I've seen this phrase in several sports stories recently, and I believe it goes back several decades. The phrase can probably be broken into two parts: choke and clutch.

I know choking refers to failing in a critical situation. I'm curious how that term came about when we don't see people physically choking (or do we?) when they lose their composure or mess up. Clutch probably originated in baseball ("clutch hitter"), but the Wikipedia article links clutch to a car's transmission (timing?). I disagree and would consider this link a folk etymology. Instead, clutch is synonymous with pinch (i.e. putting pressure on something).

It seems that baseball used the terms clutch and pinch interchangeably at the start of the 20th century, but I'm not sure if they're still equivalent today. It would make sense for other sports to borrow from baseball, though no additional examples come to mind.

Can anyone shed some light on how far back this expression goes and the terms it uses?

My source is Lajoie's Official Base Ball Guide (1906), which provides some definitions on page 51.

  • What does the expression mean? I've heard choke and clutch used independently, but I've never heard of choke in the clutch, and Google seems to mostly bring up pages that just state that this is a sports expression… Dec 8, 2014 at 11:19
  • @JanusBahsJacquet The expression refers to a failure to perform well when an important situation calls for it. I've found several variations (e.g. fail in the clutch).
    – Zairja
    Dec 10, 2014 at 20:14
  • 1
    The most interesting item in the page 51 glossary is pinch hit, which in Lajoie's era meant to hit safely with men on base in a tight game; today it means to come off the bench to bat for another player (and thus, temporarily at least, to take his place in the game).
    – Sven Yargs
    Jan 1, 2015 at 23:55

2 Answers 2


Early occurrences of 'choked up' and 'choked' in baseball settings

In the context of sports, use of choke to mean "blow an easy opportunity" seems to go back to baseball in the years shortly after World War II. The Random House Historical Dictionary of American Slang (1994): has this entry as one of its definitions of choke:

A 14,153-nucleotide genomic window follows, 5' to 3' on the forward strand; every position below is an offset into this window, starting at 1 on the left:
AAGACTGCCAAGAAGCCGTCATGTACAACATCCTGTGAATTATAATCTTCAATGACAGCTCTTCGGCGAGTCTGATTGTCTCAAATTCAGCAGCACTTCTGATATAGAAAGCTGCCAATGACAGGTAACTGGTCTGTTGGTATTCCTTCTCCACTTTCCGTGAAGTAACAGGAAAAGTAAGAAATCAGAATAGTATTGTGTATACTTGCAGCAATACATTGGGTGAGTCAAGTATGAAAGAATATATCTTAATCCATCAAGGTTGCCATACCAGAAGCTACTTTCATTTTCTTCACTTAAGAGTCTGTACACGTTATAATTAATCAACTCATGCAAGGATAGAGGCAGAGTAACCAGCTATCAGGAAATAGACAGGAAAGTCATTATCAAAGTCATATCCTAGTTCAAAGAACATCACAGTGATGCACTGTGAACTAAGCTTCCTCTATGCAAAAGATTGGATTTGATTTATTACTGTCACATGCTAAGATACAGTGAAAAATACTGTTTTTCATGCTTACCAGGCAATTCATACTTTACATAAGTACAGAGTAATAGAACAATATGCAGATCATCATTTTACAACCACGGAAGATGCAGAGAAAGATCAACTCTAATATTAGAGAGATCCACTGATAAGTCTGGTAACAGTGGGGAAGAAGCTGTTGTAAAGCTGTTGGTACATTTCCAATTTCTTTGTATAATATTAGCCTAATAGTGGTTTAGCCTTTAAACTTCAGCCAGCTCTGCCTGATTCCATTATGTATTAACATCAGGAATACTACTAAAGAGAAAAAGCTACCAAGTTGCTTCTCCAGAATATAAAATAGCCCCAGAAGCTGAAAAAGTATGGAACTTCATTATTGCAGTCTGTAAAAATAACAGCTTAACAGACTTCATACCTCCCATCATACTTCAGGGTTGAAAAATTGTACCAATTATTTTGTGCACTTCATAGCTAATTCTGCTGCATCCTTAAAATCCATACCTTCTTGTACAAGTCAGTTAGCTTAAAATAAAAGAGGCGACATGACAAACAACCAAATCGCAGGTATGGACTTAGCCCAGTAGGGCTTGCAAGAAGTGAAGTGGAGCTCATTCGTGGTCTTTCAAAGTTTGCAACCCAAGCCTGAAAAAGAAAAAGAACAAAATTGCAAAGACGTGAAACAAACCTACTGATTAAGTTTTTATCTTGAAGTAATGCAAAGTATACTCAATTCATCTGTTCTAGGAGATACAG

choke v ... 2. Esp. Sports to become tense or lose one's composure in a critical situation.Also choke up.

The dictionary then offers an example from Bill Roeder, Jackie Robinson (1950):

In one of the vital pennant battles in St. Louis, Robinson grabbed at his throat to signify that Bill Stewart, the umpire, was "choking up." Stewart threw him out of the game.

A second early example from baseball (also cited in the Random Hose dictionary) is from Jim Brosnan, Pennant Race (1962). Here's how Brosnan describes the scene in early June 1961 at his hotel home (during baseball season) in Cincinnati a few hours after he had blown a late lead for the Reds and lost a game to the Cubs:

The doorman didn't notice me slinking into the foyer. He was working a patron who'd checked out of the hotel, and said, "The Reds really choked again today. That puts the Dodgers in first. They'll never win the pennant."

I didn't even eat dinner that night.

These examples—particularly the Jackie Robinson one—suggest that early users of the slang term choked really did equate failing under pressure with losing the ability to breathe and to function normally, and thus with failing to maintain one's composure and to perform well.

I should perhaps add that "choking up" as Jackie Robinson used the term has nothing to do with "choking up" in the sense of gripping a bat one or more inches above the knob of the bat. In the latter case, the thin part of the bat handle is imagined as the neck of the bat (the widest part of the bat is called its head), so "choking up on the bat" means gripping the bat slightly closer to the head, which, done within reason, can help improve one's bat control at the cost of some loss in power.